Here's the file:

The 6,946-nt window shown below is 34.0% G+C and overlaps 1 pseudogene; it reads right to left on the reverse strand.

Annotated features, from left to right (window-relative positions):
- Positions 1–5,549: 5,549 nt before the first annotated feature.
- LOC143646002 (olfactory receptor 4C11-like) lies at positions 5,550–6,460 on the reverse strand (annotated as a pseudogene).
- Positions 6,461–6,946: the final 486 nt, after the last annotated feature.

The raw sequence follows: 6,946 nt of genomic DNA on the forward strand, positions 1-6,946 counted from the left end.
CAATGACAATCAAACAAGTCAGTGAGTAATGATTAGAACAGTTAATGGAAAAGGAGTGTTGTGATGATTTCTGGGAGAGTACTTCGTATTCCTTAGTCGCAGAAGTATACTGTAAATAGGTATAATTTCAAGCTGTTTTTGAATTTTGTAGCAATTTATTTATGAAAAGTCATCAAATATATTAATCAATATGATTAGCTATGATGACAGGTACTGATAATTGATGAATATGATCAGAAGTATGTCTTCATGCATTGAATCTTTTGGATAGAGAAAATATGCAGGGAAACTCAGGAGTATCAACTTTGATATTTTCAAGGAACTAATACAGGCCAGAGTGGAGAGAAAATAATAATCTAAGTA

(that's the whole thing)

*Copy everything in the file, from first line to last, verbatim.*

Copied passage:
The 6,946-nt window shown below is 34.0% G+C and overlaps 1 pseudogene; it reads right to left on the reverse strand.

Annotated features, from left to right (window-relative positions):
- Positions 1–5,549: 5,549 nt before the first annotated feature.
- LOC143646002 (olfactory receptor 4C11-like) lies at positions 5,550–6,460 on the reverse strand (annotated as a pseudogene).
- Positions 6,461–6,946: the final 486 nt, after the last annotated feature.

The raw sequence follows: 6,946 nt of genomic DNA on the forward strand, positions 1-6,946 counted from the left end.
CAATGACAATCAAACAAGTCAGTGAGTAATGATTAGAACAGTTAATGGAAAAGGAGTGTTGTGATGATTTCTGGGAGAGTACTTCGTATTCCTTAGTCGCAGAAGTATACTGTAAATAGGTATAATTTCAAGCTGTTTTTGAATTTTGTAGCAATTTATTTATGAAAAGTCATCAAATATATTAATCAATATGATTAGCTATGATGACAGGTACTGATAATTGATGAATATGATCAGAAGTATGTCTTCATGCATTGAATCTTTTGGATAGAGAAAATATGCAGGGAAACTCAGGAGTATCAACTTTGATATTTTCAAGGAACTAATACAGGCCAGAGTGGAGAGAAAATAATAATCTAAGTA